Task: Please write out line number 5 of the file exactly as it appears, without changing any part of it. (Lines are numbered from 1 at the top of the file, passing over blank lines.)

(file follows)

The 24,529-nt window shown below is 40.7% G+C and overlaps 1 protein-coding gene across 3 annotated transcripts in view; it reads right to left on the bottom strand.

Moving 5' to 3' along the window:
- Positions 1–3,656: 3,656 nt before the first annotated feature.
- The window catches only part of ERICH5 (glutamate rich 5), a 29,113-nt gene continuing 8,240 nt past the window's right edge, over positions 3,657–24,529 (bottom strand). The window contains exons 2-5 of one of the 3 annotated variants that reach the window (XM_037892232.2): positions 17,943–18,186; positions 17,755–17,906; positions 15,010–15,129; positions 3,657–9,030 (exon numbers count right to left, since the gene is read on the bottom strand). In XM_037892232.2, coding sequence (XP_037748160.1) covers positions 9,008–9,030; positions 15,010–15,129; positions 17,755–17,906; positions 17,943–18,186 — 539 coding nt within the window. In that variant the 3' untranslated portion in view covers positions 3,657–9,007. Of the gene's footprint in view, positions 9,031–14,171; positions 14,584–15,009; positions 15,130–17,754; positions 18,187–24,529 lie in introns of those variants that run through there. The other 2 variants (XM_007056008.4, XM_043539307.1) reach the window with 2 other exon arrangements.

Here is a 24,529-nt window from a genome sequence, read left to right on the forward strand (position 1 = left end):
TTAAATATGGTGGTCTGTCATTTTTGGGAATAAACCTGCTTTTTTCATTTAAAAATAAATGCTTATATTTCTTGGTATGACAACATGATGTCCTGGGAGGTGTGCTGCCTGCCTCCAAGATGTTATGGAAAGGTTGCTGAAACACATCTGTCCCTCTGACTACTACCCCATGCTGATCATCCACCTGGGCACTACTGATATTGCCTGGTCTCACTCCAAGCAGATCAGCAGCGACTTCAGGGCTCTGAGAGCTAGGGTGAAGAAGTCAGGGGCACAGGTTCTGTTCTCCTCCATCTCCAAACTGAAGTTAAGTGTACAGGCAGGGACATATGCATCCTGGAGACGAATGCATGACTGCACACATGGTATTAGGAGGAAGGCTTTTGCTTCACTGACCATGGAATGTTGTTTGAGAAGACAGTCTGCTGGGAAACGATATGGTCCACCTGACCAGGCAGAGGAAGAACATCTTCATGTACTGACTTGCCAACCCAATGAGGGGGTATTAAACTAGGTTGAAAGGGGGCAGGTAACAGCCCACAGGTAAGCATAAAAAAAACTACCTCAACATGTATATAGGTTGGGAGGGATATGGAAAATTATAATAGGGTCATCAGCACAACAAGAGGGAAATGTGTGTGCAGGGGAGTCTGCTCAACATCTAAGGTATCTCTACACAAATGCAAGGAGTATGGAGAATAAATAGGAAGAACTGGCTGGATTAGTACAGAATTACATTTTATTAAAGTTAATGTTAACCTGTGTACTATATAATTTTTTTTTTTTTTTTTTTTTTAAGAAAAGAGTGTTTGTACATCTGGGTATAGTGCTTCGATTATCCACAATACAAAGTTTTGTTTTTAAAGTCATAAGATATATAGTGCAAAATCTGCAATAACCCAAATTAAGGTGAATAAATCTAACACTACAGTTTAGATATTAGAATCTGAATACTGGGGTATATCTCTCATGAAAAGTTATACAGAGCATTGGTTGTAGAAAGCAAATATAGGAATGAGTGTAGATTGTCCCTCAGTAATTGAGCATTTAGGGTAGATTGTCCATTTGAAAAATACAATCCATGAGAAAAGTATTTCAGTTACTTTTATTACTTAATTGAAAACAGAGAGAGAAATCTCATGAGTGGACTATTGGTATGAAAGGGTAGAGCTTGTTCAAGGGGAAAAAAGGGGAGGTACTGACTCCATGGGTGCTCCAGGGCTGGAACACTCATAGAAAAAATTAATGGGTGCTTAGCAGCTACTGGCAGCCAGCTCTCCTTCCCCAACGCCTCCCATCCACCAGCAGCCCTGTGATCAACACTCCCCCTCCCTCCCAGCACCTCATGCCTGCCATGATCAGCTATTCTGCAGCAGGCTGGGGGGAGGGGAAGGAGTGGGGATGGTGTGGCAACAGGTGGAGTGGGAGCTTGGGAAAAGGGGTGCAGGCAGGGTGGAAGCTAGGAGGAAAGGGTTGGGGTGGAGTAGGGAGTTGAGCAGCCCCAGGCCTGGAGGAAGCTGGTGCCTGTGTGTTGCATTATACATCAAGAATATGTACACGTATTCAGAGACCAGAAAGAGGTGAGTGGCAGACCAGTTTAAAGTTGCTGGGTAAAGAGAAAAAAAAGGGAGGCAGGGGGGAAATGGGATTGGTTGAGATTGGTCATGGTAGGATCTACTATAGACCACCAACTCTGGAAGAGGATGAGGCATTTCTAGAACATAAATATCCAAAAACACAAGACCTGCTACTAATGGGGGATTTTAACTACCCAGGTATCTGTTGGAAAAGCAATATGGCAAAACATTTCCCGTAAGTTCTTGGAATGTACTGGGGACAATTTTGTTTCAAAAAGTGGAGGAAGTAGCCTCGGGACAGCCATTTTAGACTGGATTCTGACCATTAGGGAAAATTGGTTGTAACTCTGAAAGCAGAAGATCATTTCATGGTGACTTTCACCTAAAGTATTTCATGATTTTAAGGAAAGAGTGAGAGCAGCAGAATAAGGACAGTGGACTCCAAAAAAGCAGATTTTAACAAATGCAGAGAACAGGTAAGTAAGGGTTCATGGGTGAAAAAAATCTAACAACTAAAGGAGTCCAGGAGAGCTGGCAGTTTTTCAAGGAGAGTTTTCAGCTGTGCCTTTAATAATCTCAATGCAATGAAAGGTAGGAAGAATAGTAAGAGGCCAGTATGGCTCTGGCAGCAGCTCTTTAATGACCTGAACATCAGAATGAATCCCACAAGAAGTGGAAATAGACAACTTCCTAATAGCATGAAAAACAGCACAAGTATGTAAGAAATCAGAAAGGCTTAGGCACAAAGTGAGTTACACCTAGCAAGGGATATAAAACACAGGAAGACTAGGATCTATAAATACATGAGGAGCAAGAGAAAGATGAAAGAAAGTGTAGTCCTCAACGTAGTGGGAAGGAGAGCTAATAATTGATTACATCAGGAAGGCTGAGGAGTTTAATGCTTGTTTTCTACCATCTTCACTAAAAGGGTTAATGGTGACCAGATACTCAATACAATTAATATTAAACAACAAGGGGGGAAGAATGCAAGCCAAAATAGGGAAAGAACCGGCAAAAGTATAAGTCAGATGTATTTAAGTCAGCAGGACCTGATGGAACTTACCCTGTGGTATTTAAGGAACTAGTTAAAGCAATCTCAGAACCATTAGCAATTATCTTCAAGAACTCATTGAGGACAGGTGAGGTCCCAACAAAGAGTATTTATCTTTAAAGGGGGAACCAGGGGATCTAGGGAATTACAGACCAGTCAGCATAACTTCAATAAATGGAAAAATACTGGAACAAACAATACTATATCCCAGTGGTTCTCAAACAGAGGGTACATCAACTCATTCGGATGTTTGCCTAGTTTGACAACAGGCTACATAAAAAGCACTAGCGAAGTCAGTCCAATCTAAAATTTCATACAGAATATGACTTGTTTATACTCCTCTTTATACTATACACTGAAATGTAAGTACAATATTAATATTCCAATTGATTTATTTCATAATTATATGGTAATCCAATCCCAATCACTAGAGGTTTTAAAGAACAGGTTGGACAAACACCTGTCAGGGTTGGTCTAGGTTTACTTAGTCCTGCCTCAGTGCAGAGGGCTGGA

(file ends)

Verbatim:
Here is a 24,529-nt window from a genome sequence, read left to right on the forward strand (position 1 = left end):